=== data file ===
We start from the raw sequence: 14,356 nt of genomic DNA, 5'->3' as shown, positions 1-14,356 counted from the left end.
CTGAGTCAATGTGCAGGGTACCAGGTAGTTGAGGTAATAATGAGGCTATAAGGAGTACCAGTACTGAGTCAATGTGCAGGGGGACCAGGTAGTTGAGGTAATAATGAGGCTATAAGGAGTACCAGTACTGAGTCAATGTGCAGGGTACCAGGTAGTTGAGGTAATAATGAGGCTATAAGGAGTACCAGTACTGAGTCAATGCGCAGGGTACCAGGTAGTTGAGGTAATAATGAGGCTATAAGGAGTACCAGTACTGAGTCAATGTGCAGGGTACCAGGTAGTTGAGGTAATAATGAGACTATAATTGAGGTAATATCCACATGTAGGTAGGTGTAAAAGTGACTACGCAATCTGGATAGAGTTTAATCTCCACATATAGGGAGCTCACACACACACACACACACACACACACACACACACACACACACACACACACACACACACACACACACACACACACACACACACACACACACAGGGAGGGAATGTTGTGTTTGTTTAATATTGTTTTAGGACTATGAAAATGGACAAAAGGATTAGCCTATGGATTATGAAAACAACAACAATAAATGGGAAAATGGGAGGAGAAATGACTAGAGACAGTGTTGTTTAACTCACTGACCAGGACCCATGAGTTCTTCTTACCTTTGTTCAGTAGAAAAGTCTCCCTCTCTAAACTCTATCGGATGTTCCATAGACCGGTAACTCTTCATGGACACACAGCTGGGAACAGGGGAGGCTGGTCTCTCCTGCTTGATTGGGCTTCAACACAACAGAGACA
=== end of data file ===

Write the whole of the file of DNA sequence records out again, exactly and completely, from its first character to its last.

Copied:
We start from the raw sequence: 14,356 nt of genomic DNA, 5'->3' as shown, positions 1-14,356 counted from the left end.
CTGAGTCAATGTGCAGGGTACCAGGTAGTTGAGGTAATAATGAGGCTATAAGGAGTACCAGTACTGAGTCAATGTGCAGGGGGACCAGGTAGTTGAGGTAATAATGAGGCTATAAGGAGTACCAGTACTGAGTCAATGTGCAGGGTACCAGGTAGTTGAGGTAATAATGAGGCTATAAGGAGTACCAGTACTGAGTCAATGCGCAGGGTACCAGGTAGTTGAGGTAATAATGAGGCTATAAGGAGTACCAGTACTGAGTCAATGTGCAGGGTACCAGGTAGTTGAGGTAATAATGAGACTATAATTGAGGTAATATCCACATGTAGGTAGGTGTAAAAGTGACTACGCAATCTGGATAGAGTTTAATCTCCACATATAGGGAGCTCACACACACACACACACACACACACACACACACACACACACACACACACACACACACACACACACACACACACACACACACACACACACACAGGGAGGGAATGTTGTGTTTGTTTAATATTGTTTTAGGACTATGAAAATGGACAAAAGGATTAGCCTATGGATTATGAAAACAACAACAATAAATGGGAAAATGGGAGGAGAAATGACTAGAGACAGTGTTGTTTAACTCACTGACCAGGACCCATGAGTTCTTCTTACCTTTGTTCAGTAGAAAAGTCTCCCTCTCTAAACTCTATCGGATGTTCCATAGACCGGTAACTCTTCATGGACACACAGCTGGGAACAGGGGAGGCTGGTCTCTCCTGCTTGATTGGGCTTCAACACAACAGAGACA